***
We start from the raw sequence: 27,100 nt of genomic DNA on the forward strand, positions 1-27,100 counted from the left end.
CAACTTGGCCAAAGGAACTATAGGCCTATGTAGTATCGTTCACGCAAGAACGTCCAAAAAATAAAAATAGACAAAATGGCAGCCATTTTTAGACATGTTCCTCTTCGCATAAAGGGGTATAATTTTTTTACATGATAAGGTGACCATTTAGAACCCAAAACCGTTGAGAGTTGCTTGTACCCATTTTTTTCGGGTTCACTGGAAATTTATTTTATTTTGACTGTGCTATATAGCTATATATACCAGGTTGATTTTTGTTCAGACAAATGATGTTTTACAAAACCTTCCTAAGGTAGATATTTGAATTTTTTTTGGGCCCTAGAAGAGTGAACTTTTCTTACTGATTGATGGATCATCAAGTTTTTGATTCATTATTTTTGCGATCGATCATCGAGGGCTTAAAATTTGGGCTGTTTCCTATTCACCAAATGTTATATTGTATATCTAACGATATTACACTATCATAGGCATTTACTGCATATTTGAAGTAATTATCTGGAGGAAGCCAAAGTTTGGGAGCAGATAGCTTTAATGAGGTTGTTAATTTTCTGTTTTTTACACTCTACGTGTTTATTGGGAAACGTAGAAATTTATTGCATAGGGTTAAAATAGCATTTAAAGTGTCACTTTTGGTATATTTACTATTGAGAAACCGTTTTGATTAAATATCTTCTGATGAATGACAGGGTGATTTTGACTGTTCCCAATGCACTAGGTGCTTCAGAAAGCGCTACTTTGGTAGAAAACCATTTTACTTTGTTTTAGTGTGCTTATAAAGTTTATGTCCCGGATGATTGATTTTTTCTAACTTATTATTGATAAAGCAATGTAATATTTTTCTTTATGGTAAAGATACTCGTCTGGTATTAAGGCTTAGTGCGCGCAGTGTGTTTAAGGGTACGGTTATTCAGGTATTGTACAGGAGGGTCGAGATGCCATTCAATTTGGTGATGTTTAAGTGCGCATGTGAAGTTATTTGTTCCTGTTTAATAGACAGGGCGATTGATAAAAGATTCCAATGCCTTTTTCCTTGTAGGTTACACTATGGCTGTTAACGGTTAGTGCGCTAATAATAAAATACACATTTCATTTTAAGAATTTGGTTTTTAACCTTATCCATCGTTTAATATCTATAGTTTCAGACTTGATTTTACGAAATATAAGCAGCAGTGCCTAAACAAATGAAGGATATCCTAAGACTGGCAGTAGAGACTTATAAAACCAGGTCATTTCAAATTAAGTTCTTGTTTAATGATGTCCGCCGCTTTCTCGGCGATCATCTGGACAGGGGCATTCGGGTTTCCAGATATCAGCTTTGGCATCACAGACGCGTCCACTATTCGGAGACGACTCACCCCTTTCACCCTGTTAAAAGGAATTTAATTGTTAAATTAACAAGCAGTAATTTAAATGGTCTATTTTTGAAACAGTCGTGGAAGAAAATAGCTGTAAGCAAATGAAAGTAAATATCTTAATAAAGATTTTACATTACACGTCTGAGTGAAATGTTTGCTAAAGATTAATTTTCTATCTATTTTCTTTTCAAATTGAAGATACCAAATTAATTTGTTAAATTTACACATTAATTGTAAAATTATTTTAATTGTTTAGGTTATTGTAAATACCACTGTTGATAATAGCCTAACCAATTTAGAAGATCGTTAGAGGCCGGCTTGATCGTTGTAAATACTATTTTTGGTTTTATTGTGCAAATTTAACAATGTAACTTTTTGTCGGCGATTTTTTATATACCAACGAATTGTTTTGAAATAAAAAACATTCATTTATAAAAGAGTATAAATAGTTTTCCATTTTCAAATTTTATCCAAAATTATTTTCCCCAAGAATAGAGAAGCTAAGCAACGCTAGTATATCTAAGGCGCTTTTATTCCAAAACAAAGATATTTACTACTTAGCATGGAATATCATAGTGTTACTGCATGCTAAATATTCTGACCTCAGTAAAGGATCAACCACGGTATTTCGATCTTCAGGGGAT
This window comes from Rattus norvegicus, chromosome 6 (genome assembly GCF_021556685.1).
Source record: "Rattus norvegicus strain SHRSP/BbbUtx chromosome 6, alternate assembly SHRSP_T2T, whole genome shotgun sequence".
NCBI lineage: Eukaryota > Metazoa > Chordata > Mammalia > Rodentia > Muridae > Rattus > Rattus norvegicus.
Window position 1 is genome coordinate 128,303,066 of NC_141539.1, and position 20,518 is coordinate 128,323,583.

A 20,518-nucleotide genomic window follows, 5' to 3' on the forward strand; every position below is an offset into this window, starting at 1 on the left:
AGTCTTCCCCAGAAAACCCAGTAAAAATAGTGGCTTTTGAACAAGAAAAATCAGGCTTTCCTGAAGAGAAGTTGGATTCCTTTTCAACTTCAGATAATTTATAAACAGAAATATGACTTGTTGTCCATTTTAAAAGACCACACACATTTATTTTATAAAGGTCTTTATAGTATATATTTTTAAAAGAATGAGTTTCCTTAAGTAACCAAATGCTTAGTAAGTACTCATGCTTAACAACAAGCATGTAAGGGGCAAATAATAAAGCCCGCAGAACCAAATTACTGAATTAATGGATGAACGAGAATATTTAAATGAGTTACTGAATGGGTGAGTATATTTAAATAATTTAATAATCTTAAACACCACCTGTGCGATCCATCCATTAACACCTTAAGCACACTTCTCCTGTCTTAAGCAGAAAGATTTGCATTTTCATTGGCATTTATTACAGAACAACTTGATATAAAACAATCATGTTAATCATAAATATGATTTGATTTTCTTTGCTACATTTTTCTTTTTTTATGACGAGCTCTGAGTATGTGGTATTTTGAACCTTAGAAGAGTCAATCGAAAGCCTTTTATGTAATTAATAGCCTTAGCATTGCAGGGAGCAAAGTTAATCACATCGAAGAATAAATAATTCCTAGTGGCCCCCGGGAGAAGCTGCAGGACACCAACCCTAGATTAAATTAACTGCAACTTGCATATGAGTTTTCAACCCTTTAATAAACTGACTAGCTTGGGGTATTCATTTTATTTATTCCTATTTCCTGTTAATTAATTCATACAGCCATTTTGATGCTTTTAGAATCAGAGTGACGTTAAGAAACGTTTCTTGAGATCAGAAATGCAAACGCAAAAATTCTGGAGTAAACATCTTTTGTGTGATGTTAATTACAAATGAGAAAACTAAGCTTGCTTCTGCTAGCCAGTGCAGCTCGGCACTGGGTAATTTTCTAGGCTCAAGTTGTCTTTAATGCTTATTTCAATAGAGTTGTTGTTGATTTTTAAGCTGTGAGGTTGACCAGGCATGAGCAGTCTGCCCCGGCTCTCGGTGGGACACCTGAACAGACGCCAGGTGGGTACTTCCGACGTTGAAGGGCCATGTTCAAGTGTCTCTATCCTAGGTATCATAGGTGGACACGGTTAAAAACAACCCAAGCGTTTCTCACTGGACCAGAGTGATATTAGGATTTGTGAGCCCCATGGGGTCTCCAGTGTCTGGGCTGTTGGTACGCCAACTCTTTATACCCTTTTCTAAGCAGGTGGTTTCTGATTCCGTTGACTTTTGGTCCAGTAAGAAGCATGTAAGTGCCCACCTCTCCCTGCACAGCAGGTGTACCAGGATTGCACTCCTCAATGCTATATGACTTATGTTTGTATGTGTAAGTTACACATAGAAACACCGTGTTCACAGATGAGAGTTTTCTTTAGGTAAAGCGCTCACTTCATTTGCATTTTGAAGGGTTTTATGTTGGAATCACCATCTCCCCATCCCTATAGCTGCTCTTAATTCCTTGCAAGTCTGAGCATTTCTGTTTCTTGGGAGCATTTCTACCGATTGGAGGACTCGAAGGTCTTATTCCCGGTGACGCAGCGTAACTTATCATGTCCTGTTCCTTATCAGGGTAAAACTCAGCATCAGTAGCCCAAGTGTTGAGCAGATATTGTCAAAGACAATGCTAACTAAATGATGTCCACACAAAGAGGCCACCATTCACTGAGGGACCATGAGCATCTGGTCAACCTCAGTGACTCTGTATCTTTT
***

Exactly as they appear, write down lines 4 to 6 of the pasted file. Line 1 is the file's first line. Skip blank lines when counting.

Source record: "Rattus norvegicus strain SHRSP/BbbUtx chromosome 6, alternate assembly SHRSP_T2T, whole genome shotgun sequence".
NCBI lineage: Eukaryota > Metazoa > Chordata > Mammalia > Rodentia > Muridae > Rattus > Rattus norvegicus.
Window position 1 is genome coordinate 128,303,066 of NC_141539.1, and position 20,518 is coordinate 128,323,583.